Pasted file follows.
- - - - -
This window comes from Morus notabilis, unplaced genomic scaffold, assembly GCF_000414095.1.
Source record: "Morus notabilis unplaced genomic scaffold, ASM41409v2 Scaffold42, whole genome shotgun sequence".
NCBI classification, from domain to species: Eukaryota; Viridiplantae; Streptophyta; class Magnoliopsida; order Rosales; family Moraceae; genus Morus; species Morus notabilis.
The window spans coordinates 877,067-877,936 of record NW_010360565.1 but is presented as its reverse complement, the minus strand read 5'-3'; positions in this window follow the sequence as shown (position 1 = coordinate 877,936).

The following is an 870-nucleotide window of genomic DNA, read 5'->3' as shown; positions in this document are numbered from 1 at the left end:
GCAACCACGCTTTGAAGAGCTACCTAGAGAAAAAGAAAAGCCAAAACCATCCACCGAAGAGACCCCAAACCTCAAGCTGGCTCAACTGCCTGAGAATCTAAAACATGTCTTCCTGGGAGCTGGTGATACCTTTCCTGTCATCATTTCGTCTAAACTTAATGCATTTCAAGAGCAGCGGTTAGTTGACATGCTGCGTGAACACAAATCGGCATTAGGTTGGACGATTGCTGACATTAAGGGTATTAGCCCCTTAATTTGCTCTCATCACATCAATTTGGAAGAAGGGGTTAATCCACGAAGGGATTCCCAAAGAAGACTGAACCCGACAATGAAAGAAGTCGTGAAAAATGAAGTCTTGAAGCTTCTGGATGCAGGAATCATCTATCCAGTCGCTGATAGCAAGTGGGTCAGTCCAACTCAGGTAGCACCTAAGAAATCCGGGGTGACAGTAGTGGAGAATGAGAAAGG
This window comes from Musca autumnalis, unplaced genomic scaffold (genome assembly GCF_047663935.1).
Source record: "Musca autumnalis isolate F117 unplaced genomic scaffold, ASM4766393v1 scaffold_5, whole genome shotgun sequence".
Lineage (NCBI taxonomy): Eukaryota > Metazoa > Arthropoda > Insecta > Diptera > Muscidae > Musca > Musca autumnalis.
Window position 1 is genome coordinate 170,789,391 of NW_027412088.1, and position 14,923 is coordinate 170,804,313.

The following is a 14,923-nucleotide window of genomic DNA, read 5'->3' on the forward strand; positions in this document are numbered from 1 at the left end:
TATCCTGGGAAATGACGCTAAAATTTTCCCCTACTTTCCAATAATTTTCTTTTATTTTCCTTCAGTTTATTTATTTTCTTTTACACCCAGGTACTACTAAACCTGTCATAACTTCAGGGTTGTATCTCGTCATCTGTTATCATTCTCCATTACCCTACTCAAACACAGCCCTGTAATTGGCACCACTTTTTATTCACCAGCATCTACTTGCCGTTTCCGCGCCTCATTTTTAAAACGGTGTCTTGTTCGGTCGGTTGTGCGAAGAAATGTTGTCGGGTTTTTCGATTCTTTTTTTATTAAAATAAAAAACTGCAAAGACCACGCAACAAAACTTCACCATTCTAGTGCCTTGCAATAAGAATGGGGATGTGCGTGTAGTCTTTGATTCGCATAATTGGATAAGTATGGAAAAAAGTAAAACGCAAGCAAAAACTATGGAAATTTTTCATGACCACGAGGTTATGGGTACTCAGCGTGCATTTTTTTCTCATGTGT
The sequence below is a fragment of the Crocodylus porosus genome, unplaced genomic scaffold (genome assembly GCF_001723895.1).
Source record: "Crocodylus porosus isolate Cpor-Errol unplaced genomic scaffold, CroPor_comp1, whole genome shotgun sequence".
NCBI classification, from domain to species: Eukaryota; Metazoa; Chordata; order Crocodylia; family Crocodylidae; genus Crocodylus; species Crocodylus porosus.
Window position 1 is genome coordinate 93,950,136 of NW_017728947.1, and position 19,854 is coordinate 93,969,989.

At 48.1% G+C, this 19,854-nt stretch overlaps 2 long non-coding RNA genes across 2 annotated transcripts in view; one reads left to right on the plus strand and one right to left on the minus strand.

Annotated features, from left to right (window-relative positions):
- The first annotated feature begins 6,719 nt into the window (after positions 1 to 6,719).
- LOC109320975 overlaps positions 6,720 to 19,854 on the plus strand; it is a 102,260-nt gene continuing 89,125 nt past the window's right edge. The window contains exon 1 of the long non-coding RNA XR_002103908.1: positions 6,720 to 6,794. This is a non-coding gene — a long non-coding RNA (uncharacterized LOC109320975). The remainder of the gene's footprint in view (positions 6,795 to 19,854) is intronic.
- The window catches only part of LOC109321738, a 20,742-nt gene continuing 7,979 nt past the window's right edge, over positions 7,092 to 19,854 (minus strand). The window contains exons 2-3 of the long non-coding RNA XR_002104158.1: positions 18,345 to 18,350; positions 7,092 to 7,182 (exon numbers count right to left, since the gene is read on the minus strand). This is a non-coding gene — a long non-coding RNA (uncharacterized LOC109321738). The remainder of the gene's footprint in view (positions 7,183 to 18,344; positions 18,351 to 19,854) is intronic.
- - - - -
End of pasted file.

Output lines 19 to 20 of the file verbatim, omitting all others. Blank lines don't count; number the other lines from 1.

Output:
- The first annotated feature begins 6,719 nt into the window (after positions 1 to 6,719).
- LOC109320975 overlaps positions 6,720 to 19,854 on the plus strand; it is a 102,260-nt gene continuing 89,125 nt past the window's right edge. The window contains exon 1 of the long non-coding RNA XR_002103908.1: positions 6,720 to 6,794. This is a non-coding gene — a long non-coding RNA (uncharacterized LOC109320975). The remainder of the gene's footprint in view (positions 6,795 to 19,854) is intronic.